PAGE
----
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Many people are surprised to learn that just like in people, cancer in dogs is a real problem. An Italian study from the journal BioMed Central Veterinary Research estimated that out of every 100,000 dogs, 800 to 900 will develop cancer. Dogs older than 10 and purebreds are at increased risk compared to mixed breeds.
Cancer affects dogs in the same way that it affects humans: stealing quality of life and years away from our furry friends. However, many treatments are available and veterinary research continues to improve every dog's possibilities at a long and happy life. Learn how to spot the signs so that you and your veterinarian can give your pup the best possible care if he ever needs it.
Types of Cancer in Dogs
Cancer in dogs can affect any and every organ in the body. Dog tumors on the skin may be lumpy and obvious, but cancer in the chest, brain, abdomen or blood can be more difficult to identify. According to the American Animal Hospital Association (AAHA), the most common types of cancer in dogs include:
- Lymphoma: Cancer of the lymph nodes that attacks the immune system
- Hemangiosarcoma: Cancer of the blood vessels
- Mast cell tumor: Cancer that can develop almost anywhere in the body but is often visible as a skin lesion
- Melanoma: Aggressive skin cancer that can develop in the mouth, eyes or foot pads
- Osteosarcoma: Malignant bone cancer, most common in large dogs
- Mammary gland carcinoma: Cancer of the mammary glands that can often be prevented by spaying a female dog early in life
Signs of Cancer in Dogs
The signs of cancer in dogs vary with what system the cancer is attacking or arising from, and whether it is benign and solitary, or malignant and spreading to distant areas in the body. For example, a lipoma, a common benign tumor of fat cells, shows up as a soft, movable lump under the skin. Mast cell tumors, on the other hand, can show up as red, angry skin bumps that look like an allergic reaction. Hemangiosarcoma, a cancer arising from the cells that line blood vessels, can show up as skin tumors or can spread to the spleen (and in some cases originate in the spleen), causing it to become enlarged, lumpy and fragile.
Keep a close eye on your dog's behavior if you think he may be sick. Limping, a swollen leg or excessively licking a leg may indicate bone cancer, while cancer in the brain can cause abnormal behavior or seizures. Knowing what "normal" looks like for your pup's mouth, paws, neck and joints can also help you spot abnormalities. Melanoma, for instance, can show up as a dark spot in your dog's mouth or a swollen paw. The first sign of lymphoma is often a swollen lymph node or lymph nodes in the neck or knees, the AAHA writes.
Malignant cancer in dogs tends to cause unexpected weight loss, and that may be the only visible sign. If you are concerned that your pet might have cancer, call your vet and schedule a physical exam for your dog as soon as possible.
Treatment Options for Dog Tumors
Cancer in dogs is a common problem, and there are many treatment options available. Because dog and human cancers are so similar, much of the research in human cancer treatment has already been done in dogs, and nearly all of the options for human oncology treatment are available for canine patients, as well.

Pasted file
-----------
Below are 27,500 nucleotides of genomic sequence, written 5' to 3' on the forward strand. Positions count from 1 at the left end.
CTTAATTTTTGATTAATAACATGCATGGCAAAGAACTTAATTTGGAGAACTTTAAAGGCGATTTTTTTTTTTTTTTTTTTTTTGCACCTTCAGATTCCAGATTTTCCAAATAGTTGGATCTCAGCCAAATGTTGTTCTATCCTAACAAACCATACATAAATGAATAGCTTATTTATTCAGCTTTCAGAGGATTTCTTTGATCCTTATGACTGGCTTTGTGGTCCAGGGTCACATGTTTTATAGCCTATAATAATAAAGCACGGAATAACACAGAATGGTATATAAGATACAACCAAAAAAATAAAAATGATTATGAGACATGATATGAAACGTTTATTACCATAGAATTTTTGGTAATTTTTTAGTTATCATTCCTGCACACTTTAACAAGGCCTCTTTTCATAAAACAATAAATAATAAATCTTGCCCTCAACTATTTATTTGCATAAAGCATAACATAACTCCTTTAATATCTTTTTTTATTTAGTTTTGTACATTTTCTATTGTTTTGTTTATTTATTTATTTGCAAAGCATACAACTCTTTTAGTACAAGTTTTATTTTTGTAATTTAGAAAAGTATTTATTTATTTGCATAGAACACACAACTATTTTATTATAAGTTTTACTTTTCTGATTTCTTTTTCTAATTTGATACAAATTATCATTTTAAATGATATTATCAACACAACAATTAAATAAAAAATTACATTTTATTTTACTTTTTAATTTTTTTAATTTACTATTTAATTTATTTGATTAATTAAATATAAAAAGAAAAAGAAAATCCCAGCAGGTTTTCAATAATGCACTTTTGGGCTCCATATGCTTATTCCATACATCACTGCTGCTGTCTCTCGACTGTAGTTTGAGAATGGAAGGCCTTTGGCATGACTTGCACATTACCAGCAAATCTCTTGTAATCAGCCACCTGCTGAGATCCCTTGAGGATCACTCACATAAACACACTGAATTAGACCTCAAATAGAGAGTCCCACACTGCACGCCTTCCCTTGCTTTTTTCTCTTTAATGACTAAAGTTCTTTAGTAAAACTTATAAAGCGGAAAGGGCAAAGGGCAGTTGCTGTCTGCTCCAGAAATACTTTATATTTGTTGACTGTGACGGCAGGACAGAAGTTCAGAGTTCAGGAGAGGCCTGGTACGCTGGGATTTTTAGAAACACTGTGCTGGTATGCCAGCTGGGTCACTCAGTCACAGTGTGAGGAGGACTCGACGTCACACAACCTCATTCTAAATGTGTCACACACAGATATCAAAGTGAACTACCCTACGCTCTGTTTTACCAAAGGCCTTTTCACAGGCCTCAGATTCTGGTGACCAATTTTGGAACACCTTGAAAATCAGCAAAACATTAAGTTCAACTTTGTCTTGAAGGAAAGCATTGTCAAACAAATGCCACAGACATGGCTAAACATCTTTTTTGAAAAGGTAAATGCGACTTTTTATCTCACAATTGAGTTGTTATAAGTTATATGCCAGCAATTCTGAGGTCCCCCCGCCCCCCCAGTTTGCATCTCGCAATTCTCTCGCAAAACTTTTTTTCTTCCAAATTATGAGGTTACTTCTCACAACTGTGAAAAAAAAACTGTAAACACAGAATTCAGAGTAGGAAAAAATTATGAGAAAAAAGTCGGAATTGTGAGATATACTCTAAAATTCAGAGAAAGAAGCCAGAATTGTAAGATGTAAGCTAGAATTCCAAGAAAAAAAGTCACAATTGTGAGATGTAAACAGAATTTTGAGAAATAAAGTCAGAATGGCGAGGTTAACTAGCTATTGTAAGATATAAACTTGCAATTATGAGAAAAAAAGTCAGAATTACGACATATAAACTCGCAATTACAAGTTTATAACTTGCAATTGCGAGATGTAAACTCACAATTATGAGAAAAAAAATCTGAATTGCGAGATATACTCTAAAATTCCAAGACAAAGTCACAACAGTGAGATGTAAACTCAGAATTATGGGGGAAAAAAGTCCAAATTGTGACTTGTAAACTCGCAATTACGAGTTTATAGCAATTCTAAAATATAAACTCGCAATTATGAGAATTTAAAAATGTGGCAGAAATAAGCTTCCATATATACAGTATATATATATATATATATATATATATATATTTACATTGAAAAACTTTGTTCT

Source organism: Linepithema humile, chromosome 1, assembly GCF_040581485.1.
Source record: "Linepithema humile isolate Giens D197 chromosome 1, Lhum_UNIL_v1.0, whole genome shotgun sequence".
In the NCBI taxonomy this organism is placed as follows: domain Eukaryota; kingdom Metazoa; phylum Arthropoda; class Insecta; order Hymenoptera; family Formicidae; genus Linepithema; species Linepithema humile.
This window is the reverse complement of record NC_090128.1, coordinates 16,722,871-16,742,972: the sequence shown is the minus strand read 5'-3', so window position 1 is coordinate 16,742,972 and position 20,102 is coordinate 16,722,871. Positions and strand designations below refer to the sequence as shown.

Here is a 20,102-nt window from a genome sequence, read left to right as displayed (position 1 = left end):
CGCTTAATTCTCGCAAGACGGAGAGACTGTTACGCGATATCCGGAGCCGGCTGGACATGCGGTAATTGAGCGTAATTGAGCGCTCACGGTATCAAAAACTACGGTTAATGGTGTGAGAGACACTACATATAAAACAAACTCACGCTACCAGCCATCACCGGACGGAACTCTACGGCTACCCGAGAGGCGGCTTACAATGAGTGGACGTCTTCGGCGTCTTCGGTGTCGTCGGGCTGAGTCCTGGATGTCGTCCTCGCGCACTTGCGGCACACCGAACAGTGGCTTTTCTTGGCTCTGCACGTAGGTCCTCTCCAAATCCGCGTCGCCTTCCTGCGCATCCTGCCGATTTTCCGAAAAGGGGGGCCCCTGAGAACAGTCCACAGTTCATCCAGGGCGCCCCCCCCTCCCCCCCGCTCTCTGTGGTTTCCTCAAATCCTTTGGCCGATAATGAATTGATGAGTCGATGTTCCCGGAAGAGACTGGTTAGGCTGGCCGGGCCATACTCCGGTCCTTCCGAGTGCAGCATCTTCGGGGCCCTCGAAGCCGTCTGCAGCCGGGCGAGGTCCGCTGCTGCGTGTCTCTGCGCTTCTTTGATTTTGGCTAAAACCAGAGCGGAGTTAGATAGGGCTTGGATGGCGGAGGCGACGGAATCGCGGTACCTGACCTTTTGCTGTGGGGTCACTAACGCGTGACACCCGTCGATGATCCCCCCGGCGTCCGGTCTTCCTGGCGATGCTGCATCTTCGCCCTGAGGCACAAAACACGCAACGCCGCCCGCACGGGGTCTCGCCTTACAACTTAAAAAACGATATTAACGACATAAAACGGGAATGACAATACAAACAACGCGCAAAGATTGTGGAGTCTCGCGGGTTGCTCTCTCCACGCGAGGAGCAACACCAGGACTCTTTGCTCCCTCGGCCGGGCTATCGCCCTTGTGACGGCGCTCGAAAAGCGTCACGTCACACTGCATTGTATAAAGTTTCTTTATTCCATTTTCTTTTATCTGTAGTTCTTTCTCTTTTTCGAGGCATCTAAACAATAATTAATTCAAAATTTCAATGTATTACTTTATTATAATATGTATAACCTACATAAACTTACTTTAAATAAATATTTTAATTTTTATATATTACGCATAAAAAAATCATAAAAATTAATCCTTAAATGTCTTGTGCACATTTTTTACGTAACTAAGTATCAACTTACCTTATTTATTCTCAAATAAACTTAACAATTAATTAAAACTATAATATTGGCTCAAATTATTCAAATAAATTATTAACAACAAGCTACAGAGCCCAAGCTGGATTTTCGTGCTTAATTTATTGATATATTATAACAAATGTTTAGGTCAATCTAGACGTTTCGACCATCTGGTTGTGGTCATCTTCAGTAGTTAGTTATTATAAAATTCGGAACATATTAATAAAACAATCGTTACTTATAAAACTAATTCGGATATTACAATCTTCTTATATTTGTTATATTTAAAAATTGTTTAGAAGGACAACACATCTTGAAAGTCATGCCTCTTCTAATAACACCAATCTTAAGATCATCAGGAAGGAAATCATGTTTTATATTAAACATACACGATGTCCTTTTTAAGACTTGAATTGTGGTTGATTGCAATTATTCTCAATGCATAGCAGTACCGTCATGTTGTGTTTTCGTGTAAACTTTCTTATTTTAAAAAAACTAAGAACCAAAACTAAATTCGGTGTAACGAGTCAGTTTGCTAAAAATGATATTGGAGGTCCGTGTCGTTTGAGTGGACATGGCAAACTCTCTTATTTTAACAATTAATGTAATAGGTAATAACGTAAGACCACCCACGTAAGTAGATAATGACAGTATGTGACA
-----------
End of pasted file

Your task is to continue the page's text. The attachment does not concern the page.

The treatment for cancer in dogs depends on the type of cancer and whether it is likely to spread. If a tumor is malignant, then treatment and prognosis depends on how far it has spread. The location of dog tumors can also influence what treatment your vet prescribes.
Many treatments work synergistically, meaning they build on each other and fight cancer better together than separately. Your vet or veterinary oncologist (Yes, there is such a person!) can prescribe any or all of the following:
- Surgical removal of cancerous tumors
- Radiation treatment to kill any remaining cancer cells
- Multiple treatments of cancer-killing medications, better known as chemotherapy. But don't worry — chemo is well-tolerated in dogs. They hardly ever get sick, and they don't lose their hair.
- Immunotherapy in the form of an anti-cancer vaccination to strengthen the immune system against invading tumor cells
- Stem cell transplants in dogs who have been diagnosed with blood cancers
If your dog has been diagnosed with cancer, it can be very scary, but there are now more ways than ever to treat and even cure cancer in many canine patients. Many pet parents elect to not treat their pets because they think that the treatment will cause them discomfort, but pets tend to tolerate cancer treatment much better than most humans. This is partially because they don't know what is going on. You may dread taking your pup in for treatment, but your dog usually views it as a trip to the veterinary clinic where everybody is nice to him and gives him dog treats.
If your pet has been diagnosed with cancer, then listen to the options that your vet gives you, and choose the best one for you and your furry friend. Organizations like the National Canine Cancer Foundation can help connect you with other dog parents going through cancer treatment for suggestions and support.
As in humans, the earlier you catch cancer, the easier it is to treat, so make sure to get your dog examined by a vet at least annually to allow for early intervention if it is ever needed. Removing one "harmless" lump could give your pup many more happy years.
Dr. Sarah Wooten
Dr. Sarah Wooten graduated from UC Davis School of Veterinary Medicine in 2002. A member of the American Society of Veterinary Journalists, Dr. Wooten divides her professional time between small animal practice in Greeley, Colorado, public speaking on associate issues, leadership, and client communication, and writing. She enjoys camping with her family, skiing, SCUBA, and participating in triathlons.